This urgent and provocative study explores contemporary Shakespeare performance to bring a sense of theatre as technology into view. Rather than merely using technologies, the theatre's distinctively intermedial character is essential to its complex technicity; the changing function of gesture and costume, of written documents in the making of performance, of light and sound, and of the interplay of live and recorded acting complicate the sense of theatre as a medium. In a series of probing discussions, Worthen interrogates the interaction of live and mediated acting onstage, the impact of written media from the handwritten scroll to the small-screen app in acting as a technē, the work of Original Practices as an interactive modern theatre technology, the economies of theatrical immersion, and the consequences of an emerging algorithmic theatre, providing a richly theoretical reading of the stakes of theatre as an always-emerging technology.
This Handbook provides both breadth and depth regarding current approaches to the understanding, assessment, and treatment of personality disorders. The five parts of the book address etiology; models; individual disorders and clusters; assessment; and treatment. A comprehensive picture of personality pathology is supplied that acknowledges the contributions and missteps of the past, identifies the crucial questions of the present, and sets a course for the future. It also follows the changes the Diagnostic and Statistical Manual of Mental Disorders (DSM–5) has triggered in the field of personality disorders. The editors take a unique approach where all chapters include two commentaries by experts in the field, as well as an author rejoinder. This approach engages multiple perspectives and an exchange of ideas. It is the ideal resource for researchers and treatment providers at all career stages.
Fundamental tenets of colonial historiography are challenged by showing that US capital investment into this colony did not lead to the disappearance of the small farmer. Contrary to well-established narratives, quantitative data show that the increasing integration of rural producers within the US market led to differential outcomes, depending on pre-existing land tenure structures, capital requirements to initiate production, and demographics. These new data suggest that the colonial economy was not polarized into landless Puerto Rican rural workers on one side and corporate US capitalists on the other. The persistence of Puerto Rican small farmers in some regions and the expansion of local property ownership and production disprove this socioeconomic model. Other aspects of extant Puerto Rican historiography are confronted in order to make room for thorough analyses and new conclusions on the economy of colonial Puerto Rico during the early twentieth century.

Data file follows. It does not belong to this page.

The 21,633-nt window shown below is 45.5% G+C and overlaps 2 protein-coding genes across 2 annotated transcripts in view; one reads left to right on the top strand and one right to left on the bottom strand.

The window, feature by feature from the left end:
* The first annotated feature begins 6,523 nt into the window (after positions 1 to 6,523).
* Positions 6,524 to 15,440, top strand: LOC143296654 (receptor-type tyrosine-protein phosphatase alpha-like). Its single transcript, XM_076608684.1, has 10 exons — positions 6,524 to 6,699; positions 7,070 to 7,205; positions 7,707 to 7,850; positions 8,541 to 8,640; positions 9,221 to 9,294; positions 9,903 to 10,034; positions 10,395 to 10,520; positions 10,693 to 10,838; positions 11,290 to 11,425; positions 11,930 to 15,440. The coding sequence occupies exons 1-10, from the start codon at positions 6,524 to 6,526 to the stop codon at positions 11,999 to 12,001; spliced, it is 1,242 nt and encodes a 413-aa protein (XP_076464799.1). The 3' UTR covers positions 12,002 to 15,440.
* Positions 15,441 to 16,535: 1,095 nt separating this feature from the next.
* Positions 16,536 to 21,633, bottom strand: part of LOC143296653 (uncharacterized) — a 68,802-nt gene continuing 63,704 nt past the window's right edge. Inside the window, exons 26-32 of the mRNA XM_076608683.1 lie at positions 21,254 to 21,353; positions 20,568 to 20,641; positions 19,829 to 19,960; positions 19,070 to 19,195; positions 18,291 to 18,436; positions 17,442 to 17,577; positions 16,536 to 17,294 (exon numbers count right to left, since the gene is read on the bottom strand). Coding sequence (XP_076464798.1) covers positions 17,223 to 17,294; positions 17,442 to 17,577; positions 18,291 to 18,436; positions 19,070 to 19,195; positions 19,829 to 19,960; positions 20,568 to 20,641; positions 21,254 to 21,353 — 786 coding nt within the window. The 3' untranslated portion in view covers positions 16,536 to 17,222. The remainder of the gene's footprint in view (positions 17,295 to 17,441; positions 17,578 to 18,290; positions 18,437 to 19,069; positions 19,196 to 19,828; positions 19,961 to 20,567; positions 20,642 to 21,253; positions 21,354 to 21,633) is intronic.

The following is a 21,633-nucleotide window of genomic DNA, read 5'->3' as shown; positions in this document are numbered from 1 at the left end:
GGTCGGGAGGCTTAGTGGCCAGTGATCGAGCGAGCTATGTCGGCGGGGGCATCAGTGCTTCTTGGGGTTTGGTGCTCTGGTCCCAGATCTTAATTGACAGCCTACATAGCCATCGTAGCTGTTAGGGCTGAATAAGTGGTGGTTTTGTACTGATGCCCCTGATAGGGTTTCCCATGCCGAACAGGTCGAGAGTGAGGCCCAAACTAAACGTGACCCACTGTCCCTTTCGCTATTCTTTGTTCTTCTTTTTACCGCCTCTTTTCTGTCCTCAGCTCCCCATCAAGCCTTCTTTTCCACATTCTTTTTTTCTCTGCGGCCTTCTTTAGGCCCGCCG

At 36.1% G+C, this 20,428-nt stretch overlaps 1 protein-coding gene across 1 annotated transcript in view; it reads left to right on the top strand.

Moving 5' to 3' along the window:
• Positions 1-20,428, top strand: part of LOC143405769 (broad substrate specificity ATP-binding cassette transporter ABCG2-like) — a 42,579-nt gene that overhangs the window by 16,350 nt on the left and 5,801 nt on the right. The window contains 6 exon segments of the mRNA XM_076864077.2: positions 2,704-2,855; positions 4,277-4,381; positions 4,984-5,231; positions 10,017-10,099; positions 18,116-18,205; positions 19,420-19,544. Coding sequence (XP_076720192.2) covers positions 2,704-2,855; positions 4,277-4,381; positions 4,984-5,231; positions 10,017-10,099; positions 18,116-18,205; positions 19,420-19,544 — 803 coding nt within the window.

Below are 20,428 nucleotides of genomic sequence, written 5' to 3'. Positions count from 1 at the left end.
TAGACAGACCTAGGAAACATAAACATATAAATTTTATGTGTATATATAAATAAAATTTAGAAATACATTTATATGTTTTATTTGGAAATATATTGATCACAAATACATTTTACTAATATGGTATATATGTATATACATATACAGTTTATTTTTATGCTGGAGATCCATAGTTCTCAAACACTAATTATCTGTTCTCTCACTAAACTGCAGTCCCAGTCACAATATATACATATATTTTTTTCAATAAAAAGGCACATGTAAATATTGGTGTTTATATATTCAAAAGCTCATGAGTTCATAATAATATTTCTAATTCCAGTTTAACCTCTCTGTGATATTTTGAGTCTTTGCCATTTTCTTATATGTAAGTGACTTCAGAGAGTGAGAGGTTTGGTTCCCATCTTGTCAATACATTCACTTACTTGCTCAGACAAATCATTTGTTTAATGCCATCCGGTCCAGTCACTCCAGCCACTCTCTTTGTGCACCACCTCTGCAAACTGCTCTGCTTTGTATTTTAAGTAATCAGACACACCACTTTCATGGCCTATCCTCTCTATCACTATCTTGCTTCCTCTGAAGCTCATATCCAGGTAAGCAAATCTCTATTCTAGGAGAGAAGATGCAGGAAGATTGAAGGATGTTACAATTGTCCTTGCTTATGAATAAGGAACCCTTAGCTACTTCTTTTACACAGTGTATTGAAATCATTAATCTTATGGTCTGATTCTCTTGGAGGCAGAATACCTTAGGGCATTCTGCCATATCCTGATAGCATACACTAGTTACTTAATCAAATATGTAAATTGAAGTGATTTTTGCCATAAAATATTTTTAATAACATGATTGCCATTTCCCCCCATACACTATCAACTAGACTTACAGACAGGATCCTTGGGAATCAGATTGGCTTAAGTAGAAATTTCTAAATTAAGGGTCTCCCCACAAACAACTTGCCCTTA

In Singapore, genome editing techniques may be applied in research but not for therapeutic (or clinical) purposes. Broadly speaking, the legal, regulatory and ethical provisions that apply to genome editing are drawn from five (at times overlapping) regulatory regimes: (i) research involving human embryos and stem cells; (ii) research involving assisted reproduction centers (and assisted reproduction services); (iii) research involving non-human animals; (iv) human biomedical research other than clinical trials; and (v) clinical trials. A human embryo may be created solely for the purposes of research (to study a genome editing technique, for instance), provided certain conditions are met and requisite approvals are obtained. Any such research should not extend beyond fourteen days from the time that the embryo was created. These requirements apply mutatis mutandis to the use of genome editing techniques to modify the genome of human oocytes and embryos. Owing to a moratorium that has been imposed, human germline genetic modification is not allowed in the clinical setting. However, it is less clear if such procedures could be applied in a clinical trial. This chapter provides an analysis of the regulatory framework and its application, as well as how it is expected to change in the foreseeable future.
In this Element, we extend our earlier treatment of biology's first law. The law says that in any evolutionary system in which there is variation and heredity, there is a tendency for diversity and complexity to increase. The law plays the same role in biology that Newton's first law plays in physics, explaining what biological systems are expected to do when no forces act, in other words, what happens when nothing happens. Here we offer a deeper explanation of certain features of the law, develop a quantitative version of it, and explore its consequences for our understanding of diversity and complexity.
Surgery and anaesthesia alter the function of the brain and its control mechanisms. In the operating room, we daily observe the effects of anaesthetic agents during induction and recovery from anaesthesia: changes in the electroencephalogram, on consciousness, muscle tone as well as in the responses to different stimulations that immediately disappear after induction, and reappear gradually when anaesthetic effects wear off. To prevent short- or long-term functional changes of the brain, the parameters of its physiological defence mechanisms must be maintained within the patient’s normal range. Failing to do so might lead to complications that can significantly alter patient outcome.